Wednesday, May 6, 2009

My Little Dilemma

Here's the deal. Like many of you-- I am absolutely, 100%, without a doubt, in love -no- infatuated with running. It's become such an addiction I struggle to take a day off. My aches and pains seem few and far between and I truly enjoy the sport. The problem is-- I also want to gain some muscle-- but HATE weight training. Hate is a strong word-- I dislike weight training and feel like it gets in the way of my running. I feel some major guilt for not embracing the weights like I do the pavement.

As some of you may know-- I am training for a half marathon which is less than 18 days away. I am working hard on increasing my distance-- My current Max mileage is 8-- working on making it to 12 before the big day.

I say-- Keep my focus on the half-- worry about the weights after that. Some people are born to cross train. I, clearly, am not one of them. Your thoughts?

Also-- How much are your abs worked during a 3-8 mile run??? Will running help sculpt? or just burn fat?

Thanks for your help.


  1. I have severely neglected my cross-training/weight-training/ab-work so I may not be the bets person to ask... but I would not recommend incorporating weights back into your program so close to the race. In fact, I've read that people who DO weight train should reduce in the weeks before the race - to conserve energy, restore muscles, etc.

  2. I know what you mean about hating the weight training. I'd say train for the half, though, and then worry about it! I've run as much as 12.5 miles, but I haven't had the courage to sign up for any races yet.

  3. I used to really like weight training (because it was so uncardiovascular).

    Once I started running, weight training became boring. I do believe it is very important, though. I'm sure you've heard that cross training and core strengthening reduces the likelihood of injuries and can make you a stronger, faster runner. That being said, it is very difficult to do it all and still find time to run.

    As far as toning your abs while running, I could be wrong, but it's my understanding that the cardio work (like running) is good for reducing fat in the abdominal region, but it's the core exercises that make the muscles defined. You can't really have one without the other. But, like I said, I could be totally wrong about this. :p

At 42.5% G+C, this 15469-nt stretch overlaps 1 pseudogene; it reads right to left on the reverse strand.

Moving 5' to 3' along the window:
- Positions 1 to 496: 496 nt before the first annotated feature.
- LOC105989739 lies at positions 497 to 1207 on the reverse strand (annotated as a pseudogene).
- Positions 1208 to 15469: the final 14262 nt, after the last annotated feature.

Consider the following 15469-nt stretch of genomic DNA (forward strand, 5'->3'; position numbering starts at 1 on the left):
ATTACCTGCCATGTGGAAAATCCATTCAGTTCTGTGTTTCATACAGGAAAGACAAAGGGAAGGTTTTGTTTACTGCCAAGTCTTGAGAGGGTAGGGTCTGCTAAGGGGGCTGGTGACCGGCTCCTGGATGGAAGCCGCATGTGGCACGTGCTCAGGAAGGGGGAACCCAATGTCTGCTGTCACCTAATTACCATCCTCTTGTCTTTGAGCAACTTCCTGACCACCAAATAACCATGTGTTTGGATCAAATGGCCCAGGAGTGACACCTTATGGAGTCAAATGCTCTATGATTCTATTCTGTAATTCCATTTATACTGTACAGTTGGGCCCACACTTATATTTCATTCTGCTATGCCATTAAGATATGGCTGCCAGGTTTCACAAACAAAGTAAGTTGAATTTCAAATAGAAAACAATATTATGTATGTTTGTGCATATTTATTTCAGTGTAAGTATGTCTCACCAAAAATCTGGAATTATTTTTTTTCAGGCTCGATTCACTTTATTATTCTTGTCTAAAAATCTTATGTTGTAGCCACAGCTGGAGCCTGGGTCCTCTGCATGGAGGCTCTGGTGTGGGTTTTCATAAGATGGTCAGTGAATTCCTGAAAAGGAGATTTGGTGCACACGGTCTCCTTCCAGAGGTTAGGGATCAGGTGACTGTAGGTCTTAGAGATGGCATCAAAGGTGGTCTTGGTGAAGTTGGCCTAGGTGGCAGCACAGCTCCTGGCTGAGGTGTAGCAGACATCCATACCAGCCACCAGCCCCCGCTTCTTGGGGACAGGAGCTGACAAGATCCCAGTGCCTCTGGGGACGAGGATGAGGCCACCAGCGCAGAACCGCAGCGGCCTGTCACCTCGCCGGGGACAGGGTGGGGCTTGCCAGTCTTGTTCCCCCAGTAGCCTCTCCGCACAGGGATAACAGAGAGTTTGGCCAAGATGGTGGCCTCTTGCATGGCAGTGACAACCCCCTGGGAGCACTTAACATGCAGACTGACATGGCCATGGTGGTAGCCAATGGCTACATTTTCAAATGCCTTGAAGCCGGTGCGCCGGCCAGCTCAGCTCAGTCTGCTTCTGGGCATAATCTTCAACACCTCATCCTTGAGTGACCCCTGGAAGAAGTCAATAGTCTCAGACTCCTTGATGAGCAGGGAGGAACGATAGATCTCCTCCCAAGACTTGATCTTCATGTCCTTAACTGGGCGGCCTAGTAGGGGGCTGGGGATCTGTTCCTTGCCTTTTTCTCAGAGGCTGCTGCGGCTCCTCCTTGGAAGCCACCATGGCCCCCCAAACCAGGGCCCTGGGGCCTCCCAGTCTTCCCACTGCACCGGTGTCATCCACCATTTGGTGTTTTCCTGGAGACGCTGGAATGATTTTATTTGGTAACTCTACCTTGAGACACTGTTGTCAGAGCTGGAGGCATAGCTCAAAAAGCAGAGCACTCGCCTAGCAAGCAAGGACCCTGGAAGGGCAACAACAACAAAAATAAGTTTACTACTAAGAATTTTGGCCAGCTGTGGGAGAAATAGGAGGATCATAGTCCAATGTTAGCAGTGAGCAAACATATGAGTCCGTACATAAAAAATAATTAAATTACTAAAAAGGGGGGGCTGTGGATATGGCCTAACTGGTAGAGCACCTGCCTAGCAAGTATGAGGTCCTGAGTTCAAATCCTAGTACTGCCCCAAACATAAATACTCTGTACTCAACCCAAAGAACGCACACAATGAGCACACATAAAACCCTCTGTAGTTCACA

In any case, I agree that you ought to wait until after your half-marathon before starting any new strength training routine. :D

  4. Weight training is great for injury prevention. I'd say it's pretty pointless to start it this close to the half marathon, though. So, just continue with your running and worry about it afterward. Don't neglect it later, though.

  5. Hey Patrick - I'm not sure if this is an old wives tale, but I heard once (source unknown, so maybe take it with a grain of salt) that the only way to get a six pack was to reduce the fat on your tummy and the only thing that will do that is running - doesn't matter if you do 500 sit ups a day, the running is most important. I would imagine a combo would defo do the job! Good luck!

  6. I agree with Brian above - wait until after your race. And when you do start - remember - light weights high reps. You don't want to bulk up as much as strengthen and tone what you have.

    For abs - check out some of the ab workouts for runners on Runner's World. They go a long way to strengthen core. Strong abs for runners can't be underplayed. When you get tired late in a race, strong abs/core allow you to relax a little more without lower back tiredness/soreness.

    There is another way to get a six pack though. Go to the store and purchase your favorite adult malt beverage, lay on your back on the couch, and place the multiple containers on your stomach while watching NFL or MLB. Oh - sorry - that was the way I got my 12 pack.....

  7. Weight training this close to a half? Nah, I would just focus on miles on the street. You won't get any benefit for the race. After the race, though, you might enjoy weight training more if you think about how it benefits running-strong abs and upper body means better form which means better running. I hate weights and I go through periods where I don't do them, but I try.